At 5.19am on January 5, 1993, the Shetland coastguard was advised the MV Braer, a Liberian-registered oil tanker, had lost all power.
The local authority was informed the ship, which was bound for Canada, was in no immediate danger. But the situation soon changed. The Braer was drifting in a southwesterly direction and it was clear she could soon run aground. An attempt to tow the tanker to safety failed, and by 11.20am she was confirmed as having grounded at Quendale Bay, just west of Sumburgh Head.
While all her crew were safely rescued, Scotland’s worst ever environmental catastrophe was just beginning. The Braer was loaded with 85,000 tonnes of Norwegian Gullfaks crude oil, which soon began spilling into the North Atlantic.
At least 1,500 birds died and up to a quarter of the local grey seal population was affected, WWF Scotland later reported.
But favourable weather conditions meant much of the oil was swept out to sea - lessening the impact on the coastline.
“We were expecting the worst but it did not really happen. The wind blew the oil away,” Jonathan Wills, a Shetland journalist who researched the disaster, told BBC Radio’s Good Morning Scotland programme.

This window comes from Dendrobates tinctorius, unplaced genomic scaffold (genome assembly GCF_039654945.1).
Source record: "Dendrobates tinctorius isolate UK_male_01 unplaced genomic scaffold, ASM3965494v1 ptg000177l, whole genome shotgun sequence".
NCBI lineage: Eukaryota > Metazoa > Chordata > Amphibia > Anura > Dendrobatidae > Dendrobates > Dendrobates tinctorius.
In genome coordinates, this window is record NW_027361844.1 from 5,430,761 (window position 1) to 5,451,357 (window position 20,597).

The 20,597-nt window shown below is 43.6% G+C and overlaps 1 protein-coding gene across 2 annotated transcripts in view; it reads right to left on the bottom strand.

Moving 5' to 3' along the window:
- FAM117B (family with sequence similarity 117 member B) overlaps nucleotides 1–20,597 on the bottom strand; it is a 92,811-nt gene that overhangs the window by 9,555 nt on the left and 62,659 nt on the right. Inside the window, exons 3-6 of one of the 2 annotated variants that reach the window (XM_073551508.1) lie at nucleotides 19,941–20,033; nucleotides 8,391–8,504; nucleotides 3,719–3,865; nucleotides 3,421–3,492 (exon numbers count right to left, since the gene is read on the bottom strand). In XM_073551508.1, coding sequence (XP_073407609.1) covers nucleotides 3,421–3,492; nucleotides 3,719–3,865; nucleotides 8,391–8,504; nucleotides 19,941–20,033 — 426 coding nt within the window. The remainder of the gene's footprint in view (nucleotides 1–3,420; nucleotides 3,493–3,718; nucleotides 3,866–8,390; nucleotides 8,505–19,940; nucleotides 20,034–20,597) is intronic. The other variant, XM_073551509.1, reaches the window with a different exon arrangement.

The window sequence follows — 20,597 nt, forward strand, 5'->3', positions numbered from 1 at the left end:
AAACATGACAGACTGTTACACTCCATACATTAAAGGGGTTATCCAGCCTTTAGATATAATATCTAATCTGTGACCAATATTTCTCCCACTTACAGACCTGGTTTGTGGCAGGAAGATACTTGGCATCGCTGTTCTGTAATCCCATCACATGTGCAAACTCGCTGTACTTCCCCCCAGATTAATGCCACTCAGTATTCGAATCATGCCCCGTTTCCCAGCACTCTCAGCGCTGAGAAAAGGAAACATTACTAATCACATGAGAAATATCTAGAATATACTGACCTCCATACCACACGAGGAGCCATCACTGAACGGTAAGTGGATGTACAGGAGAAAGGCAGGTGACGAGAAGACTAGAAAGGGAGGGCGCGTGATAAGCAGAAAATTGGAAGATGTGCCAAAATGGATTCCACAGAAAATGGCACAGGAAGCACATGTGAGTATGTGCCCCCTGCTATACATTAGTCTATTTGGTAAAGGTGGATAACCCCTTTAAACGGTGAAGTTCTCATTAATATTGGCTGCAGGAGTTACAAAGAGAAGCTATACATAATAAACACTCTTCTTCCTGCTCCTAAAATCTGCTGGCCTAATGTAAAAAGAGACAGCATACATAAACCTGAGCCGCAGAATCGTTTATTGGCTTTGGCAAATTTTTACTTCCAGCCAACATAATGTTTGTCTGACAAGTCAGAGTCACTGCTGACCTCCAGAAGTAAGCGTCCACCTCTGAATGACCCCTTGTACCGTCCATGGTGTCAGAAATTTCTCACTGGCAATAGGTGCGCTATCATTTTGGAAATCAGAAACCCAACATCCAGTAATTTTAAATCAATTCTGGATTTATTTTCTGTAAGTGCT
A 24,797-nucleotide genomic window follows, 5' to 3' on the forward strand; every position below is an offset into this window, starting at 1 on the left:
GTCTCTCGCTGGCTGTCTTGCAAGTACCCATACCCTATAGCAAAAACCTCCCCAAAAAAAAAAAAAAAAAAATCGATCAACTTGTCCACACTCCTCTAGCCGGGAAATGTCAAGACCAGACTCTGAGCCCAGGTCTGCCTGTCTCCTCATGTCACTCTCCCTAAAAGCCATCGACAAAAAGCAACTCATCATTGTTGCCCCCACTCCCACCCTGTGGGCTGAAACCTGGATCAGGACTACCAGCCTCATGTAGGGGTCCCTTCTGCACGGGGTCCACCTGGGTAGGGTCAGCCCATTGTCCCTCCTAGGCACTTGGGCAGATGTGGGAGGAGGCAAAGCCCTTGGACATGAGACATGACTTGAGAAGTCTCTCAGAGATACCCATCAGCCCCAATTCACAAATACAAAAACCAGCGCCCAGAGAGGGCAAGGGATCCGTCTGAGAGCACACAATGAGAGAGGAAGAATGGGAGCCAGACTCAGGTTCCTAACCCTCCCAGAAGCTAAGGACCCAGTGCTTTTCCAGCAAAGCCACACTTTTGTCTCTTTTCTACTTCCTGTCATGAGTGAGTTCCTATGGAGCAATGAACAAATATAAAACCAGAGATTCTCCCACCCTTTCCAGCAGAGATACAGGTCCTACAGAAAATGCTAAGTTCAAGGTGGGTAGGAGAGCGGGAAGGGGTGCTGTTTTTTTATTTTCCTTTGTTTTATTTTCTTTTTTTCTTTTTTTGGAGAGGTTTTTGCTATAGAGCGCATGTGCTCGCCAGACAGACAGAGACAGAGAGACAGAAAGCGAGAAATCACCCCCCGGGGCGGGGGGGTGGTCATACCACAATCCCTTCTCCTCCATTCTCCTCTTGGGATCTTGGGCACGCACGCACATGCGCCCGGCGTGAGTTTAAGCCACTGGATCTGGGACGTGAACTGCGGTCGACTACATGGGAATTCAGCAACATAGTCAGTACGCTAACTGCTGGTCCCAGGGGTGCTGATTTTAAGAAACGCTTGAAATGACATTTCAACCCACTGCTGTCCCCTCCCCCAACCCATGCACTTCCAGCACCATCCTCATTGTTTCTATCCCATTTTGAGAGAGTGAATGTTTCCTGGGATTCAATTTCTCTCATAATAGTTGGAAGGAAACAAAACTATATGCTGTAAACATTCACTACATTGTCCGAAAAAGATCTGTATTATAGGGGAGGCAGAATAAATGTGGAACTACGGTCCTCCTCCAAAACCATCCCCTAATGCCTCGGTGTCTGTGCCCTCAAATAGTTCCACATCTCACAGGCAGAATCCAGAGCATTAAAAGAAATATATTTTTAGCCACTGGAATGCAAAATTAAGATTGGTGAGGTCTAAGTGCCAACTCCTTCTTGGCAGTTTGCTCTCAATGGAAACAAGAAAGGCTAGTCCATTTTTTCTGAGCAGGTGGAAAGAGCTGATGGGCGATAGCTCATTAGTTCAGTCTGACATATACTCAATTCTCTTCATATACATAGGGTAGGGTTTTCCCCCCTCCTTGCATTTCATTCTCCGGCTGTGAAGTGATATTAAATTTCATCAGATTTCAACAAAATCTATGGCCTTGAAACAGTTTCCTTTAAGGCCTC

“What happened was that the ship almost hit a big off-lying rock and there was a very heroic rescue for which the coastguard was never praised properly.
“They took all the crew off and landed them on the shore and the police took the crew to a hotel.
“Then the ship missed the rock and the captain of the ship, who I interviewed in Greece some years later, tried desperately, with the coastguards, to get his crew back on board but the police would not release his crew because there was a confusion over orders.”
By October 1995 a total of £45m had been paid out in compensation.
Speaking on the 20th anniversary of the disaster in 2013, WWF Scotland spokesman Lang Banks said: “The Braer disaster was most definitely an extremely close shave in environmental terms.
“Thousands of birds are still estimated to have perished and marine wildlife, such as shellfish, finfish and marine mammals were badly affected [with] thousands of pounds lost by fisheries and salmon farms. Despite the passage of some 20 years, the sad fact is that much of Scotland’s marine environment remains just as much at risk from oil and other pollution. We urgently need to see a more permanent solution regarding emergency towing vessel cover around Scotland’s coastline.
“Every year, the oil and gas industry is responsible for almost a thousand oil and chemical spills in the North Sea. As the recent accidents on Total’s Elgin and Shell’s Gannet Alpha platforms show, we are never far away from the next major pollution incident.”